A group of specialised theatre nurses and a surgeon from South West Acute Hospital (SWAH) will travel to Tanzania this November to conduct life-saving operations through the charity Hernia International.
In rural Africa caesarean section and hernia are the most common elective surgical procedures. But both of these operations are carried out much less frequently than required with the result that neglected hernias can result in death and physical incapacity. 
Since hernias are so common this burden of neglect falls disproportionately on hernia sufferers. 
SWAH surgeon Dr. Aleksander Stanek is leading a team to Tanzania at the end of this year to provide voluntary surgery to as many patients as possible during their week-long mission.
Hernia International organises over 20 hernia missions annually. This will be Dr. Stanek’s sixth mission.
His passion to make a difference in rural Africa comes as a result of his two years spend working in Nigeria as the only consultant and head of department in a region with with a huge population.
“When you go to Africa once, you will always want to go back,” he told the Impartial Reporter, “I always had a plan to go back again but I didn’t know in what way.
“I knew Hernia International existed so I offered my skills. I want to continue doing this until my own retirement.”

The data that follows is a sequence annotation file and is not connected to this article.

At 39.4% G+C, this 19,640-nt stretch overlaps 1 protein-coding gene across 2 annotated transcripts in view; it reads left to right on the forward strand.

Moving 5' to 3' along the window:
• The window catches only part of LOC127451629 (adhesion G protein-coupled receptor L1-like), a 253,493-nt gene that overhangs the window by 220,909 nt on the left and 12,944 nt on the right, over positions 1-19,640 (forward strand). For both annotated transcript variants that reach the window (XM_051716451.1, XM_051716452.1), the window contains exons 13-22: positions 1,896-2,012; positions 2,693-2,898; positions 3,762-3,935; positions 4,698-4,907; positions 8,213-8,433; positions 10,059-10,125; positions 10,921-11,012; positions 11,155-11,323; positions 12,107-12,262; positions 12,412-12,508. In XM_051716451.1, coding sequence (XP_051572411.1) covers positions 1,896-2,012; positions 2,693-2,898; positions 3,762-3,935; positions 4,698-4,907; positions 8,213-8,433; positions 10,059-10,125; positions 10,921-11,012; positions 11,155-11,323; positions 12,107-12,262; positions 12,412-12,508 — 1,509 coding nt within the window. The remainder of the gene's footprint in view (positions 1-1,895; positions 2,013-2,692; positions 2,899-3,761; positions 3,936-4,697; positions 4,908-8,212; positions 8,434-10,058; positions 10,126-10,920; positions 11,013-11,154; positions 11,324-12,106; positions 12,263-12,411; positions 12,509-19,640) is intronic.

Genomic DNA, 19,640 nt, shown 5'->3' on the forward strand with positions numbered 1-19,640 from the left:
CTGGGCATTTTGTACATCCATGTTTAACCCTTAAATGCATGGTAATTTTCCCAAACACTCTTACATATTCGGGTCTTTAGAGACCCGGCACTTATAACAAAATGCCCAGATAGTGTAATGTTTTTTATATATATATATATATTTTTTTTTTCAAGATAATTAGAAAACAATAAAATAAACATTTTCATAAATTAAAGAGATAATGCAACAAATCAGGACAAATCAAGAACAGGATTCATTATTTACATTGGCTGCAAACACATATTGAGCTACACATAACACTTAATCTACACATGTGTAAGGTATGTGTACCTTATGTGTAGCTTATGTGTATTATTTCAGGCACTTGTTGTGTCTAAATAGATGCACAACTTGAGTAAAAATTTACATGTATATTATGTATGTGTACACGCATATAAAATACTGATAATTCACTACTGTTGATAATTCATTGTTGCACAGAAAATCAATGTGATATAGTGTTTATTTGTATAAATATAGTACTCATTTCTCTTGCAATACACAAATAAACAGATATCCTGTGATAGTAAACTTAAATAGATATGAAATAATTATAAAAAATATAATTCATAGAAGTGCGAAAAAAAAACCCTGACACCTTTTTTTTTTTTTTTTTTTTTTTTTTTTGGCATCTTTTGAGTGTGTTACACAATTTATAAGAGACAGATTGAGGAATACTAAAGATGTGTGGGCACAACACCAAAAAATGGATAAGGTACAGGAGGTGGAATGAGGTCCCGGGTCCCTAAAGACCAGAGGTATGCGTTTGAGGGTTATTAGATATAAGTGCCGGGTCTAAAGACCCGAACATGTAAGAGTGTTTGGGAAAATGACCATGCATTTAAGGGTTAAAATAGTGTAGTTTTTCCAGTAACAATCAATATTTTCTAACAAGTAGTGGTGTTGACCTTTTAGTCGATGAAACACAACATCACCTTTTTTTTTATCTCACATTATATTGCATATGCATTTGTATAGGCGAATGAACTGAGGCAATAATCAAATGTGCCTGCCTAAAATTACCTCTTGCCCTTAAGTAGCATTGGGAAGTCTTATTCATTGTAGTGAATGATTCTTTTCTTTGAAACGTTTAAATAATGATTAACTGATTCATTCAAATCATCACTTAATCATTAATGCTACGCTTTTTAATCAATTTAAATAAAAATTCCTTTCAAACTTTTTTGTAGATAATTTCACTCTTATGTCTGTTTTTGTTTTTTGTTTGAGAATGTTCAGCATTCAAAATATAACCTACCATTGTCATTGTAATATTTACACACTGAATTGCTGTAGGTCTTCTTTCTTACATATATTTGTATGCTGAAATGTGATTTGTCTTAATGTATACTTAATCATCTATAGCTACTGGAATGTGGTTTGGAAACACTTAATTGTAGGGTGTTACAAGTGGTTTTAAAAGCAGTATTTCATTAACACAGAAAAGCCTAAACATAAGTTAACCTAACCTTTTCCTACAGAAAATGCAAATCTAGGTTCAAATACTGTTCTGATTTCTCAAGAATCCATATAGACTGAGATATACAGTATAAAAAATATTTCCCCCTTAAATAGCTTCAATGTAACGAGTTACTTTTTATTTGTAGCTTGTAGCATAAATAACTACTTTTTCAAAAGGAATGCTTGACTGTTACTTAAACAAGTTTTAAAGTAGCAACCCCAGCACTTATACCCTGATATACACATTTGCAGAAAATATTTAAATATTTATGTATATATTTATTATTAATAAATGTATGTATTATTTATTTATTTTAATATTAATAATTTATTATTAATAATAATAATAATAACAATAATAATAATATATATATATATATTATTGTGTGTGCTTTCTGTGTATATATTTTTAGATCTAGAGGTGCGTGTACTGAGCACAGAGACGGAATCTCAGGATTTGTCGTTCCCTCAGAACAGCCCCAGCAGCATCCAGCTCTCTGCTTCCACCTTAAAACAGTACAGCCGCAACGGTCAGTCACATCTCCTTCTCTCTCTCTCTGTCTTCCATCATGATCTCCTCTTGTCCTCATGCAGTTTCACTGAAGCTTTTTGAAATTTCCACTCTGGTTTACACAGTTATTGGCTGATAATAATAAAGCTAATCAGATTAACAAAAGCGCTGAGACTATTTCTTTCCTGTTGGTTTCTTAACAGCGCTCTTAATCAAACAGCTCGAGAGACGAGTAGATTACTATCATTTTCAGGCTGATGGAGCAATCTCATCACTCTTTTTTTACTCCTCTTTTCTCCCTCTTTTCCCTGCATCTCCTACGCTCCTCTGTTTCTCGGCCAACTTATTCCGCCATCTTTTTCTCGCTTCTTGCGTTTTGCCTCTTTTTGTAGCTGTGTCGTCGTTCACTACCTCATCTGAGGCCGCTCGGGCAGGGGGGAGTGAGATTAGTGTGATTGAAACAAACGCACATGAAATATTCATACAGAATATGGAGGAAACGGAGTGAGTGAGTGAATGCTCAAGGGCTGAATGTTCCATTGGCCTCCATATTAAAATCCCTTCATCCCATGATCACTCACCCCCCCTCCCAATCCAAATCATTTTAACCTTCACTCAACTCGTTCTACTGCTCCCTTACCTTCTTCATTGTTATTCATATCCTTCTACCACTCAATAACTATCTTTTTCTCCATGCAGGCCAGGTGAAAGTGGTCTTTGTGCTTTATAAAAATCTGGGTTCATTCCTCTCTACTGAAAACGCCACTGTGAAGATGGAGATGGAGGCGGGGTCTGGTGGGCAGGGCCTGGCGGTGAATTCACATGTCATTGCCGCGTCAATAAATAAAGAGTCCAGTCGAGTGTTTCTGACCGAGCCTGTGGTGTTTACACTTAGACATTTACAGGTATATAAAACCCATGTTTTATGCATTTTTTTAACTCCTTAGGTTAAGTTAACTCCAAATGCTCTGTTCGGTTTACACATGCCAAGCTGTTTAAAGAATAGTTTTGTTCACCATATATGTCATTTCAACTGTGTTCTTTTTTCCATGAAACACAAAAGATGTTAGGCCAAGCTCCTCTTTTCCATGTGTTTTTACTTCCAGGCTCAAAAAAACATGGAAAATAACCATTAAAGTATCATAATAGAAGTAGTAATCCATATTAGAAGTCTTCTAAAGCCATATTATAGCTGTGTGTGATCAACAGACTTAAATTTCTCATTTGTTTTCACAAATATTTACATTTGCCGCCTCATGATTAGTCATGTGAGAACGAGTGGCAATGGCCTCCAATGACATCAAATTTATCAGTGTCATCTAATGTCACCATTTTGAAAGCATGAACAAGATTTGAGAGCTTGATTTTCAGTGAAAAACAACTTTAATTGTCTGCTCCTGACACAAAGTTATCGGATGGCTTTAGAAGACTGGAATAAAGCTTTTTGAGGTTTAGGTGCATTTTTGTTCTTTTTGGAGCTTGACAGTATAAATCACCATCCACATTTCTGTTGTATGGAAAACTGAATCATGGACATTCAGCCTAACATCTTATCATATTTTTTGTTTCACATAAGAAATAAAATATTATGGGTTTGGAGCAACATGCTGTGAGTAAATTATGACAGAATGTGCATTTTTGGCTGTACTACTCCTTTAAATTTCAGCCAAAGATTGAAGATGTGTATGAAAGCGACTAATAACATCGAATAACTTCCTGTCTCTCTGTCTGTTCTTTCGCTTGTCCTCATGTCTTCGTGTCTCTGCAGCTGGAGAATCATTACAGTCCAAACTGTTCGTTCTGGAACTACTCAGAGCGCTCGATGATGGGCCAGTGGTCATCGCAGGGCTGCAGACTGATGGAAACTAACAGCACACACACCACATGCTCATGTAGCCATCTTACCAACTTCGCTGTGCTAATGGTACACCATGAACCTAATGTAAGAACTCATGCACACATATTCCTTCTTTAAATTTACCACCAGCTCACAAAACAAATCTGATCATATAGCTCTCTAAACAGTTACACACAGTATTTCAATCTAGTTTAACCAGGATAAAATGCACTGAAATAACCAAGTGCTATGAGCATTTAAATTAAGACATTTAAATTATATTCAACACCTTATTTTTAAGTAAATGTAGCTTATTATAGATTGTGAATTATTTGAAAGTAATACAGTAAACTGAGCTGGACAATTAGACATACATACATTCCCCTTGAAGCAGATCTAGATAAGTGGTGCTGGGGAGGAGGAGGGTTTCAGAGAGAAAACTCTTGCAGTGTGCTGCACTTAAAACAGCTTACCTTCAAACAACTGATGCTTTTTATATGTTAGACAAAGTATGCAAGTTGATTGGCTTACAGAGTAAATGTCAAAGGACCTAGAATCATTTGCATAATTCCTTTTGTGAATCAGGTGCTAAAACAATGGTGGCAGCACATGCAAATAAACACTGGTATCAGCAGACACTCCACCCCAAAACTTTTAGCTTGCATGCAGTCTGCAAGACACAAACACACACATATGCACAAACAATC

The concept of the organisation is to provide hernia treatment for free.
“We are all volunteering,” said Dr. Stanek, “We pay for everything - for flights, accommodation, materials, everything.
“This year, the plan is different - we will be taking specialised nurses out to help train and assist.
“The nurses here are doing an incredible job raising money for the mission and raising awareness of what this mission is all about.
“This is not going to be a holiday - there will be a lot of work to be done.
“We will be working from 8am until dusk with a maximum of three theatres, seeing around 25 patients a day. That would be more than we do locally per month.”
He said the situation in Africa is severe.
“Every day more people die in Africa from complications of hernia than from HIV. This is very serious - our work is vital.
“Over here, we do not understand how difficult the situation is for people. People die from hernias, especially if they cannot afford the surgery.”
The team will not only be bringing their skills and experience to Tanzania, but vital materials too.
“Dressings, disinfectants - all of those things which will be incredibly helpful because their resources are so limited,” explained the surgeon.”
The team of local nurses have organised a special Gin Masterclass evening to raise money for their mission. 
The event will take place at Blakes of the Hollow on May 25, beginning at 8pm.
For more information on the Gin Night or to purchase tickets, contact 07794642288. 
To donate to the mission go to: www.gofundme.com/nurses-volunteering-in-Tanzania